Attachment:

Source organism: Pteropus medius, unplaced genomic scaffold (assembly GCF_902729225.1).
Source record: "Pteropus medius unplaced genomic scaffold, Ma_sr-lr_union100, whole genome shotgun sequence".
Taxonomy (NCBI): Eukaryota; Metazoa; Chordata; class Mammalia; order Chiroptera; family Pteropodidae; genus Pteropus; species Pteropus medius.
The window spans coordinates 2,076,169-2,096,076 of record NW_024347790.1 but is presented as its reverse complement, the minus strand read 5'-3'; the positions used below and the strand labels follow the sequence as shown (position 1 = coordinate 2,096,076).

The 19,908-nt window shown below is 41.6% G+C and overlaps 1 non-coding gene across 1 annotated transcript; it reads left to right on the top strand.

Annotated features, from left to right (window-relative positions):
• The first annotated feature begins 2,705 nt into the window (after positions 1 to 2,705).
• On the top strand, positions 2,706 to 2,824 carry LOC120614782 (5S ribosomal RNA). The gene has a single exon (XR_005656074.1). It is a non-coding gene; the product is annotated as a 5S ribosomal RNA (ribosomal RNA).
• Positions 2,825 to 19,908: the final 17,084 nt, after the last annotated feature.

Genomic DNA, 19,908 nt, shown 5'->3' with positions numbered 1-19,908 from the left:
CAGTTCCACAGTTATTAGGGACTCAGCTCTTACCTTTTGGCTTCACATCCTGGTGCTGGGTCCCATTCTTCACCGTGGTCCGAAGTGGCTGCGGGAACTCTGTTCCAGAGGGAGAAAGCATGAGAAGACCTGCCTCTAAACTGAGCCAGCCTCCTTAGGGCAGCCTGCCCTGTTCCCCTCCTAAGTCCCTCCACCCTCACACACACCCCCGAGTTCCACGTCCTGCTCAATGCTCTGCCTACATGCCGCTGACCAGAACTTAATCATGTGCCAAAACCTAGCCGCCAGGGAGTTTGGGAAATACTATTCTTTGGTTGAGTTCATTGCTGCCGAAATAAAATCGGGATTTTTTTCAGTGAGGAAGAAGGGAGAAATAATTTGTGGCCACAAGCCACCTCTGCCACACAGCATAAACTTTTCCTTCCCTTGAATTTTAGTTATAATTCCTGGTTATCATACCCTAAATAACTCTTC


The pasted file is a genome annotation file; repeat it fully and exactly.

Source organism: Pteropus medius, unplaced genomic scaffold (assembly GCF_902729225.1).
Source record: "Pteropus medius unplaced genomic scaffold, Ma_sr-lr_union100, whole genome shotgun sequence".
Taxonomy (NCBI): Eukaryota; Metazoa; Chordata; class Mammalia; order Chiroptera; family Pteropodidae; genus Pteropus; species Pteropus medius.
The window spans coordinates 2,076,169-2,096,076 of record NW_024347790.1 but is presented as its reverse complement, the minus strand read 5'-3'; the positions used below and the strand labels follow the sequence as shown (position 1 = coordinate 2,096,076).

The 19,908-nt window shown below is 41.6% G+C and overlaps 1 non-coding gene across 1 annotated transcript; it reads left to right on the top strand.

Annotated features, from left to right (window-relative positions):
• The first annotated feature begins 2,705 nt into the window (after positions 1 to 2,705).
• On the top strand, positions 2,706 to 2,824 carry LOC120614782 (5S ribosomal RNA). The gene has a single exon (XR_005656074.1). It is a non-coding gene; the product is annotated as a 5S ribosomal RNA (ribosomal RNA).
• Positions 2,825 to 19,908: the final 17,084 nt, after the last annotated feature.

Genomic DNA, 19,908 nt, shown 5'->3' with positions numbered 1-19,908 from the left:
CAGTTCCACAGTTATTAGGGACTCAGCTCTTACCTTTTGGCTTCACATCCTGGTGCTGGGTCCCATTCTTCACCGTGGTCCGAAGTGGCTGCGGGAACTCTGTTCCAGAGGGAGAAAGCATGAGAAGACCTGCCTCTAAACTGAGCCAGCCTCCTTAGGGCAGCCTGCCCTGTTCCCCTCCTAAGTCCCTCCACCCTCACACACACCCCCGAGTTCCACGTCCTGCTCAATGCTCTGCCTACATGCCGCTGACCAGAACTTAATCATGTGCCAAAACCTAGCCGCCAGGGAGTTTGGGAAATACTATTCTTTGGTTGAGTTCATTGCTGCCGAAATAAAATCGGGATTTTTTTCAGTGAGGAAGAAGGGAGAAATAATTTGTGGCCACAAGCCACCTCTGCCACACAGCATAAACTTTTCCTTCCCTTGAATTTTAGTTATAATTCCTGGTTATCATACCCTAAATAACTCTTC